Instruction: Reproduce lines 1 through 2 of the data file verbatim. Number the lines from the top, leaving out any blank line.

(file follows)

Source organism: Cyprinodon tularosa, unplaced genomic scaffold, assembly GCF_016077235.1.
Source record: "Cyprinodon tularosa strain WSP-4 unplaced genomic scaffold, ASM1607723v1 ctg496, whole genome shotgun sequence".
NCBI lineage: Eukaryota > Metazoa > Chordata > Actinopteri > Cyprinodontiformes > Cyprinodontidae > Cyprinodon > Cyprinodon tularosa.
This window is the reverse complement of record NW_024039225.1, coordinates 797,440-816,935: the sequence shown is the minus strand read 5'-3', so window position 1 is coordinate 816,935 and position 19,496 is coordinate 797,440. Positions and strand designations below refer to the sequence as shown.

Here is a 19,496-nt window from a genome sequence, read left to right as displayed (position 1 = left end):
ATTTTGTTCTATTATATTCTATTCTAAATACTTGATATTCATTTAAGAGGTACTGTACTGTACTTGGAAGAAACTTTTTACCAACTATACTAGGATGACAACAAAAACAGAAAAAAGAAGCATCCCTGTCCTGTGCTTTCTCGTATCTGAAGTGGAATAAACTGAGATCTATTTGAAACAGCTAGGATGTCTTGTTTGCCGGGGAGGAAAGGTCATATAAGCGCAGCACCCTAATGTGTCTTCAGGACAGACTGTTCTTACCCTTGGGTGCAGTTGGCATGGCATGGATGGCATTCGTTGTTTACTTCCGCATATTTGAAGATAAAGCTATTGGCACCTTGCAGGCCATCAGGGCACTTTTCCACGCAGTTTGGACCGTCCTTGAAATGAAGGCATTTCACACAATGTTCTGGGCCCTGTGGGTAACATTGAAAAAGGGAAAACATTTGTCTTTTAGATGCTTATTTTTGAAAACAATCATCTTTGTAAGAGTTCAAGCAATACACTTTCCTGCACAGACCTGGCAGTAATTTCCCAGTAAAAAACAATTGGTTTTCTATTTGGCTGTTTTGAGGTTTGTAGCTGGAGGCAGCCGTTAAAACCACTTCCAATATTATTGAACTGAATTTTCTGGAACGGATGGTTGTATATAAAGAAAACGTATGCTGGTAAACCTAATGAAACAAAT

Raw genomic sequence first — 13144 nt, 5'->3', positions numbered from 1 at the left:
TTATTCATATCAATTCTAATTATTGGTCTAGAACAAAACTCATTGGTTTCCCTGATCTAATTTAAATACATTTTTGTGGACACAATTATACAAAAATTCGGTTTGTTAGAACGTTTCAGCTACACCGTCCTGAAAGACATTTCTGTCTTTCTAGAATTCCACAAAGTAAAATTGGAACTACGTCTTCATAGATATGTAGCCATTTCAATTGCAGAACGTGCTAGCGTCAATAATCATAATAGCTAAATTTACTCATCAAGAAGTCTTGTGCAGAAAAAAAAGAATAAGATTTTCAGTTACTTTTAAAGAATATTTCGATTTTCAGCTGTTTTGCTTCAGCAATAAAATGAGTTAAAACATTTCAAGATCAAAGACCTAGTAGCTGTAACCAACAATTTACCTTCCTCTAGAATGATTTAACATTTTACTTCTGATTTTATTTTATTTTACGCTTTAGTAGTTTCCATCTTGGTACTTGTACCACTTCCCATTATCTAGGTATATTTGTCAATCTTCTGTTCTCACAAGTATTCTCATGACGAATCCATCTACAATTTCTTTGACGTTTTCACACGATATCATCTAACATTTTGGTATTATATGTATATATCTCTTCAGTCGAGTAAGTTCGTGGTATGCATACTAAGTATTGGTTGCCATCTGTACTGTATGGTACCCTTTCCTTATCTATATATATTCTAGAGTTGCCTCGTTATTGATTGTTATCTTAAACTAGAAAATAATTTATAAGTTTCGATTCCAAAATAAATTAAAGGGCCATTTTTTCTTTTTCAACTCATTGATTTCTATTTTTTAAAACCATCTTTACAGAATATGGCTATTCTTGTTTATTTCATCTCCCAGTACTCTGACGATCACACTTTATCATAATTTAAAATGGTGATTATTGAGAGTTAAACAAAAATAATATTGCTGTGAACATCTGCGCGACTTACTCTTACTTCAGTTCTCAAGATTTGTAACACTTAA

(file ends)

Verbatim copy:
Source organism: Cyprinodon tularosa, unplaced genomic scaffold, assembly GCF_016077235.1.
Source record: "Cyprinodon tularosa strain WSP-4 unplaced genomic scaffold, ASM1607723v1 ctg496, whole genome shotgun sequence".